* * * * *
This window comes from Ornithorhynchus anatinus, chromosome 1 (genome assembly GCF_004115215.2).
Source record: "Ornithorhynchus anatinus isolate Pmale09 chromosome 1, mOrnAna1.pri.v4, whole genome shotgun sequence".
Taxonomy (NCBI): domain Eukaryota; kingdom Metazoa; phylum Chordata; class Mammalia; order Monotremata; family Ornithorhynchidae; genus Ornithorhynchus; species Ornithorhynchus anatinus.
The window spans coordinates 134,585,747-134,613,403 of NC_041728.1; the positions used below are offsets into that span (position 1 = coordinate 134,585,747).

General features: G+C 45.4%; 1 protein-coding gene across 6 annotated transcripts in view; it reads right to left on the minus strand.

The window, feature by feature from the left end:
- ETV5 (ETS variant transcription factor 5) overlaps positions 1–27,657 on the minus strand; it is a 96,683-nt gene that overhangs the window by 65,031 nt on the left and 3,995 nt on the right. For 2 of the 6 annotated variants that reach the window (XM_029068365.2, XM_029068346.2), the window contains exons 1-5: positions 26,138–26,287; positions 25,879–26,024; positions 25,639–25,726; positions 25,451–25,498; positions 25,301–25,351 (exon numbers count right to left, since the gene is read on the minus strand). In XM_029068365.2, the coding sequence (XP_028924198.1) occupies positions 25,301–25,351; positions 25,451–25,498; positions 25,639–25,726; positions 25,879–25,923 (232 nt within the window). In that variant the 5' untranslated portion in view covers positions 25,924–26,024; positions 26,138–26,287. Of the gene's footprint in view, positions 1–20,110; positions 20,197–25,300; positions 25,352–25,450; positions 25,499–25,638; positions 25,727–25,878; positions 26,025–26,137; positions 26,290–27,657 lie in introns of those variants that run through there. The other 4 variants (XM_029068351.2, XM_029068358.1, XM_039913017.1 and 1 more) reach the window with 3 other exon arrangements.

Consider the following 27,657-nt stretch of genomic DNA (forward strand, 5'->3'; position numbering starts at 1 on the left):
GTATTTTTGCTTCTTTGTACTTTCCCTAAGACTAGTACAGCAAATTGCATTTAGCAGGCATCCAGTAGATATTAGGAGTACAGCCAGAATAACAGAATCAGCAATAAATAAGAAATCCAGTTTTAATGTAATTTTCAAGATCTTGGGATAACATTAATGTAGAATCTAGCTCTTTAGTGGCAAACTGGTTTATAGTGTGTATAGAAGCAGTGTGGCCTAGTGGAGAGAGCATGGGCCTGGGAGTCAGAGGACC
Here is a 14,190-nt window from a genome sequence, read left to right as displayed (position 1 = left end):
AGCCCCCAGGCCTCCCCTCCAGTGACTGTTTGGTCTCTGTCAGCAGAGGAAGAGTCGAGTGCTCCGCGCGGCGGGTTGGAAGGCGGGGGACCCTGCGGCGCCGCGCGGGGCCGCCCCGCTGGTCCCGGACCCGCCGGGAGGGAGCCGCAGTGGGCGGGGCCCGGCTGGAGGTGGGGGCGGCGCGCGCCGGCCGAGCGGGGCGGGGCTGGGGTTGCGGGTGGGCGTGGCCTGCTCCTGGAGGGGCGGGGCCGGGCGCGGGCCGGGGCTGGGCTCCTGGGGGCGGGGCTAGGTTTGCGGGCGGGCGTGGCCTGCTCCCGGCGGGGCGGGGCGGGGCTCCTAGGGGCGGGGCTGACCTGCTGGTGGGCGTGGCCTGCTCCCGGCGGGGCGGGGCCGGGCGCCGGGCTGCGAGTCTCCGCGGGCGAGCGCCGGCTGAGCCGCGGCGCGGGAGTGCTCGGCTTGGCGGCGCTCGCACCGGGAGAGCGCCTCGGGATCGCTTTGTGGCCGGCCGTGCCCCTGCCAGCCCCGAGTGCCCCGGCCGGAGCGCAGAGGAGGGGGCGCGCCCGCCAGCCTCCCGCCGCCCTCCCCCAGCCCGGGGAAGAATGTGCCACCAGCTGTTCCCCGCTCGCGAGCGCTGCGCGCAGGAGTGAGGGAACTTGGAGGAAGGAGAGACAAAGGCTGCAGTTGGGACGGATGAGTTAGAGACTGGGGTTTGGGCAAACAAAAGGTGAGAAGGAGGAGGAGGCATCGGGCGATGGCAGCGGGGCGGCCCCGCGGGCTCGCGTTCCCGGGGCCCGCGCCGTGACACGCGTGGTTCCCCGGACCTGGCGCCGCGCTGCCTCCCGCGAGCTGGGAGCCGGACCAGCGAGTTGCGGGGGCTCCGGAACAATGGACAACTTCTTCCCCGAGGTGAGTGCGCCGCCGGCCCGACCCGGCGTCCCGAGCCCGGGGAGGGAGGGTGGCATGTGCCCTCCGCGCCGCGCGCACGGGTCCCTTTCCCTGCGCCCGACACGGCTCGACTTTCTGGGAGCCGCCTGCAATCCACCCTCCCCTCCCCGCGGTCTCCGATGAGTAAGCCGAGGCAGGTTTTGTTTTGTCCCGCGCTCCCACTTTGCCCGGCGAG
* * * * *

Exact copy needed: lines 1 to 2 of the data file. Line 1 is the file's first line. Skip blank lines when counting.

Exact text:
This window comes from Ornithorhynchus anatinus, chromosome 1 (genome assembly GCF_004115215.2).
Source record: "Ornithorhynchus anatinus isolate Pmale09 chromosome 1, mOrnAna1.pri.v4, whole genome shotgun sequence".